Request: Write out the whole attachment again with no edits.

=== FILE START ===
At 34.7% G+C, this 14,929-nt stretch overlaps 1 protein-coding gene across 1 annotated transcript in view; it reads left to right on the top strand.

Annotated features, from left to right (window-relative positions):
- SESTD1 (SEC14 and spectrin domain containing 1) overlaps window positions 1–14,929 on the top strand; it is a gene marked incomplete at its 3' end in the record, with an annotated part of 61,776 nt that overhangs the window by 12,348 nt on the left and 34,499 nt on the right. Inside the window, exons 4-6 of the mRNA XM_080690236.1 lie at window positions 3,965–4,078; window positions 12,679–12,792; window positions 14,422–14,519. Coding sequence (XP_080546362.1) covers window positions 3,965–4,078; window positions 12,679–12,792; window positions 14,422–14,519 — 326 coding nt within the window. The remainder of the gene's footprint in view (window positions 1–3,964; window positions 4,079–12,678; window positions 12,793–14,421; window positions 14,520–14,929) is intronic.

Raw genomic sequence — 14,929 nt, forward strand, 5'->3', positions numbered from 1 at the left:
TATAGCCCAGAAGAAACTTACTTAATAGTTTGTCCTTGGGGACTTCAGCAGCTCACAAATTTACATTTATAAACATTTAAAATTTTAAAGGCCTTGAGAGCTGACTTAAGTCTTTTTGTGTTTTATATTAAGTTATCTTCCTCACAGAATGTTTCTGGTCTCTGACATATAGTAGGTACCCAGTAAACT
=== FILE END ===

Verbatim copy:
At 34.7% G+C, this 14,929-nt stretch overlaps 1 protein-coding gene across 1 annotated transcript in view; it reads left to right on the top strand.

Annotated features, from left to right (window-relative positions):
- SESTD1 (SEC14 and spectrin domain containing 1) overlaps window positions 1–14,929 on the top strand; it is a gene marked incomplete at its 3' end in the record, with an annotated part of 61,776 nt that overhangs the window by 12,348 nt on the left and 34,499 nt on the right. Inside the window, exons 4-6 of the mRNA XM_080690236.1 lie at window positions 3,965–4,078; window positions 12,679–12,792; window positions 14,422–14,519. Coding sequence (XP_080546362.1) covers window positions 3,965–4,078; window positions 12,679–12,792; window positions 14,422–14,519 — 326 coding nt within the window. The remainder of the gene's footprint in view (window positions 1–3,964; window positions 4,079–12,678; window positions 12,793–14,421; window positions 14,520–14,929) is intronic.

Raw genomic sequence — 14,929 nt, forward strand, 5'->3', positions numbered from 1 at the left:
TATAGCCCAGAAGAAACTTACTTAATAGTTTGTCCTTGGGGACTTCAGCAGCTCACAAATTTACATTTATAAACATTTAAAATTTTAAAGGCCTTGAGAGCTGACTTAAGTCTTTTTGTGTTTTATATTAAGTTATCTTCCTCACAGAATGTTTCTGGTCTCTGACATATAGTAGGTACCCAGTAAACT